Microsoft is working closely with BIOS maker Phoenix Technologies to ensure that future versions of Windows will work more closely with the BIOS in upcoming PCs and have more direct control over the hardware. The new expanded relationship between the companies is designed to make PCs easier to use and more reliable, Microsoft says. But consumer rights advocates are already up in arms, arguing that the deal will help the companies push Digital Rights Management (DRM) technologies on customers; this technology, they say, could reduce the control users have over their computers. For the complete story, visit the following URL:

==== 3. Announcements ====
(from Windows & .NET Magazine and its partners)

New White Paper on Exchange 2003 Deployment
In this timely white paper, Microsoft Exchange Server expert Kieran McCorry, from HP's Exchange consulting group, outlines the best options for organizations migrating to Exchange Server 2003. The paper outlines inter- and intra-organizational migration issues and the benefits of server consolidation during deployment. Get your copy today!

Success with Active Directory
Are you in charge of your company's Windows Server 2003 or Windows 2000 rollout? Are you migrating your Directory Service to Active Directory? What's new in Windows 2003? What new features exist within the AD internals? Invest your time and keep pace with the latest technologies, tips, and tricks. Register now for Windows & .NET Magazine Connections.

~~~~ Hot Release: Tackling the FCC's New FAX Regulations (Technical Whitepaper) ~~~~
Ready or not, the FCC's regulations regarding FAX are here. Think they don't affect you -- think again. If you are sending anything via FAX these regulations impact your organization. Register for a whitepaper:
Designed to be a guide for companies needing to adapt their fax communications to ensure FCC compliance, the whitepaper provides an overview to the July 2003 FCC rules and discusses tools to help companies fax responsibly.

==== 4. Instant Poll ====

Results of Previous Poll: Laptop Solutions
The voting has closed in Windows & .NET Magazine's nonscientific Instant Poll for the question, "What's the most important consideration when choosing a laptop solution for your enterprise?" Here are the results from the 103 votes:
- 25% Size and portability
- 32% Performance
- 13% Battery life
- 30% Cost

New Instant Poll: Microsoft Liability
The next Instant Poll question is, "Do you think Microsoft should be held financially liable for defective software?" Go to the Windows & .NET Magazine home page and submit your vote for a) Yes, b) No, or c) I don't know.

==== 5. Resources ====

Featured Thread: ADMT User The Wizz wants to know whether he can run the Active Directory Migration Tool (ADMT) on a Windows XP workstation. To join the discussion, visit the following URL:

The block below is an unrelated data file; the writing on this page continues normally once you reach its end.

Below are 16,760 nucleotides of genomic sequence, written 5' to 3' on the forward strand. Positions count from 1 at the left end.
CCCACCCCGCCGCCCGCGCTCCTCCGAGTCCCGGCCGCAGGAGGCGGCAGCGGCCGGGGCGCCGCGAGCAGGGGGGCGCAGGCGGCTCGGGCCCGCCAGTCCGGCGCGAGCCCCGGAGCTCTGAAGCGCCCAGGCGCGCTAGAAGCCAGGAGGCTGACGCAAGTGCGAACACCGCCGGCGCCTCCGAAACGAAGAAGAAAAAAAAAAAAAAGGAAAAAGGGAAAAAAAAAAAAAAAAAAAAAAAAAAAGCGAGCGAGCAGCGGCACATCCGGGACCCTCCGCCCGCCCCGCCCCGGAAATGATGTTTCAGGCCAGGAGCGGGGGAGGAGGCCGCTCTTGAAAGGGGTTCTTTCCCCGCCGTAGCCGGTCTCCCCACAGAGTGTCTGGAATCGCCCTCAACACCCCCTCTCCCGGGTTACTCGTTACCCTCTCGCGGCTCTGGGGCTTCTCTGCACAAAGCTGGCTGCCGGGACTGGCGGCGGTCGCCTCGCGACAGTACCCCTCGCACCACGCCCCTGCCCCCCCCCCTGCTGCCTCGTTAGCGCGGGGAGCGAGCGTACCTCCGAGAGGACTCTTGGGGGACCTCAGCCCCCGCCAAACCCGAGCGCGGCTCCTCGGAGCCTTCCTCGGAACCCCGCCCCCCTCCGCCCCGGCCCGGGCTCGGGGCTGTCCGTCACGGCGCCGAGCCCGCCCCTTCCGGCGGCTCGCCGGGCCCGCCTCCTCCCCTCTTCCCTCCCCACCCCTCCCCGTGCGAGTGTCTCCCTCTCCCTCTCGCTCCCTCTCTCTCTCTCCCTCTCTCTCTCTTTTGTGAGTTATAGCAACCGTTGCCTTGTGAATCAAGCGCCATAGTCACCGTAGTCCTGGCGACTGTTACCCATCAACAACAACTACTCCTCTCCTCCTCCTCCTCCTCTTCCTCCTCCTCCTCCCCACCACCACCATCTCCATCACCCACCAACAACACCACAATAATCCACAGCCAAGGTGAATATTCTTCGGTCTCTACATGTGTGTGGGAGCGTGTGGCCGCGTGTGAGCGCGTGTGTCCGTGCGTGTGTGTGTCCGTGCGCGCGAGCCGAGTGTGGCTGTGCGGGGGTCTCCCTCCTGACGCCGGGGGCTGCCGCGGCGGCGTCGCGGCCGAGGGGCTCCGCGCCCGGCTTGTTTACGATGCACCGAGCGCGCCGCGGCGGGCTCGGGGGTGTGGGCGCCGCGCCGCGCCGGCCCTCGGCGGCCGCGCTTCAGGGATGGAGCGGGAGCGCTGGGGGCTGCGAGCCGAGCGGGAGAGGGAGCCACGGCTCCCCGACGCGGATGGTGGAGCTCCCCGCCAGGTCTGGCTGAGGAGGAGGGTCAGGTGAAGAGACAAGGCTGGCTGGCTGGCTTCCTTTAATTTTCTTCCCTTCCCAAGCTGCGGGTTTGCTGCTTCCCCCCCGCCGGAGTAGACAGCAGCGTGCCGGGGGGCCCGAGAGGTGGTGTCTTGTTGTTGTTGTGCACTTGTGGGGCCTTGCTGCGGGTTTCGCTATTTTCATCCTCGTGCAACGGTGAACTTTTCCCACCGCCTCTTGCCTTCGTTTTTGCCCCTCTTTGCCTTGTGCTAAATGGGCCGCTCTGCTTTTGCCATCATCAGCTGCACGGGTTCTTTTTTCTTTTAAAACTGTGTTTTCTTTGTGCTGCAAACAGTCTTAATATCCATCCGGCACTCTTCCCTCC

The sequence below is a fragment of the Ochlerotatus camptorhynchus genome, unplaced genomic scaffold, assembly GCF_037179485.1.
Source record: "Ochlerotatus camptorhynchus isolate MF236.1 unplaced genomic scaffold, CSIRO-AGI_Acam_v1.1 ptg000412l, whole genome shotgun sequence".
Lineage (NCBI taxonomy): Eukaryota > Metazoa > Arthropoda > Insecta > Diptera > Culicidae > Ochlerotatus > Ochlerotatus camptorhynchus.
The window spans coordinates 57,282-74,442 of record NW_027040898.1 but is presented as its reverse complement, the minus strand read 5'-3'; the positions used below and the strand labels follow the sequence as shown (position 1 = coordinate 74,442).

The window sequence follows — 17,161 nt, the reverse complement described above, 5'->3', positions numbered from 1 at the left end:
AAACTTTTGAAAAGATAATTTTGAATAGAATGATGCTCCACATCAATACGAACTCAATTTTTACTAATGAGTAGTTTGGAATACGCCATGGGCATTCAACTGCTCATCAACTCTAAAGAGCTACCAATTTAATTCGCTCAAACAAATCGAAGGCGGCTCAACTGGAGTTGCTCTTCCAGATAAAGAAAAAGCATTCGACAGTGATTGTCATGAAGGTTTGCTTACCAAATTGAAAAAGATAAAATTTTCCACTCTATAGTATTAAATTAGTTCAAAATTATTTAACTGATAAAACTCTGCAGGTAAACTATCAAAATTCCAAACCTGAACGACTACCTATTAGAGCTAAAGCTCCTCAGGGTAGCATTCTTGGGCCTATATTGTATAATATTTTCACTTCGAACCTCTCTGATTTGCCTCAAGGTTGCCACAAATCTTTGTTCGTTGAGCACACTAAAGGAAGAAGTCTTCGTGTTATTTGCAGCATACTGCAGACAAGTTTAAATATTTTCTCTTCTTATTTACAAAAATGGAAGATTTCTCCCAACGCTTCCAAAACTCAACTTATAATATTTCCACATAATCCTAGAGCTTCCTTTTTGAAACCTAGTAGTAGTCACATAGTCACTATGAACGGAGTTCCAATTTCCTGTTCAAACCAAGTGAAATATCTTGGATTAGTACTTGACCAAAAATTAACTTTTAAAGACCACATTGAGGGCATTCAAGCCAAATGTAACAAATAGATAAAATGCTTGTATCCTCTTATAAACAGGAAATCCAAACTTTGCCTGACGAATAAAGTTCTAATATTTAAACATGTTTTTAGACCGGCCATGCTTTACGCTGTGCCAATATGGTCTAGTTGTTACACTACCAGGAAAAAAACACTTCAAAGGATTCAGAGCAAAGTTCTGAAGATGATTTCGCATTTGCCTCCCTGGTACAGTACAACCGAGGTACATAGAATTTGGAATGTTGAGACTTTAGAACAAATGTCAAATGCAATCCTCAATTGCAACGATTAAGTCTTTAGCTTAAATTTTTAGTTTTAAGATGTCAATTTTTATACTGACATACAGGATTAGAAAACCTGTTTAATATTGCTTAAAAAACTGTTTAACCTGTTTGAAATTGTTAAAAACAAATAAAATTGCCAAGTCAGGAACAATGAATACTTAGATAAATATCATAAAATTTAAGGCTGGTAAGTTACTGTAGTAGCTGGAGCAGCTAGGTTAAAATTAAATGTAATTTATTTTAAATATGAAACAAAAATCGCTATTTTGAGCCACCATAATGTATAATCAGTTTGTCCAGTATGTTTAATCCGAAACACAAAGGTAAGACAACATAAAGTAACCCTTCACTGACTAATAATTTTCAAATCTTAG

Tip: Why Does the Advanced Power Management (APM) Tab Appear in the Control Panel Power Options Applet on Only Some of My Machines?
by John Savill,

Windows uses APM when Advanced Configuration and Power Interface (ACPI) isn't available because of hardware limitations. For APM to be available, the computer must support APM 1.2 and not be listed in the Disable APM list in the biosinfo.inf file that the system checks during installation. Also, keep in mind that
- APM isn't available on multiprocessor machines.
- Server products don't support APM.
- You must enable APM in the computer BIOS before APM will appear as an option in Windows.

You can check the APM status of your Windows XP and later machine by performing the following steps:
1. Start a command session.
2. Enter the command

apmstat -v

Your computer will display its APM status. For example, when you type this command on an ACPI-enabled machine, the command will return the following result:

This is an ACPI machine, APM is NOT relevant on this machine

==== 6. Events ====
(brought to you by Windows & .NET Magazine)

The Mobile & Wireless Road Show Is Coming to Tampa and Atlanta!
Learn more about the wireless and mobility solutions that are available today, plus discover how going wireless can offer low risk, proven performance, and compatibility with existing and emerging industry standards. Register now for this free, 12-city event!

==== 7. New and Improved ====
by Carolyn Mader, [email protected]

Replicate Data
NSI Software released Double-Take 4.3 and GeoCluster 4.3, Windows-based replication products. New features let users explore Volume Shadow Copy Services (VSS) and eight-node clustering capabilities in Windows Server 2003. Pricing for Double-Take 4.3 and GeoCluster 4.3 is $2495 and $4495, respectively. Contact NSI Software at 888-674-9495 or [email protected]

Index Your Files
Pankhurst Algorithmics released Rocket Retriever 3.0, a file management tool for Windows XP/2000/NT/Me/9x systems that indexes all files on your hard disk. You can then search for a file in the future, even if you don't remember the full file name or location of the file. You can use Rocket Retriever to manage a centralized database of documents, check for moved or misplaced files, and keep track of files across multiple hard disks. Pricing is $22.95. Contact Pankhurst Algorithmics at 250-480-0867 or [email protected]

Tell Us About a Hot Product and Get a T-Shirt!
Have you used a product that changed your IT experience by saving you time or easing your daily burden? Tell us about the product, and we'll send you a Windows & .NET Magazine T-shirt if we write about the product in a future Windows & .NET Magazine What's Hot column. Send your product suggestions with information about how the product has helped you to [email protected]

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==== 8. Contact Us ====

About the newsletter -- [email protected] About technical questions -- About product news -- [email protected] About your subscription -- [email protected] About sponsoring UPDATE -- [email protected]

This email newsletter is brought to you by Windows & .NET Magazine, the leading publication for IT professionals deploying Windows and related technologies. Subscribe today.

Copyright 2003, Penton Media, Inc.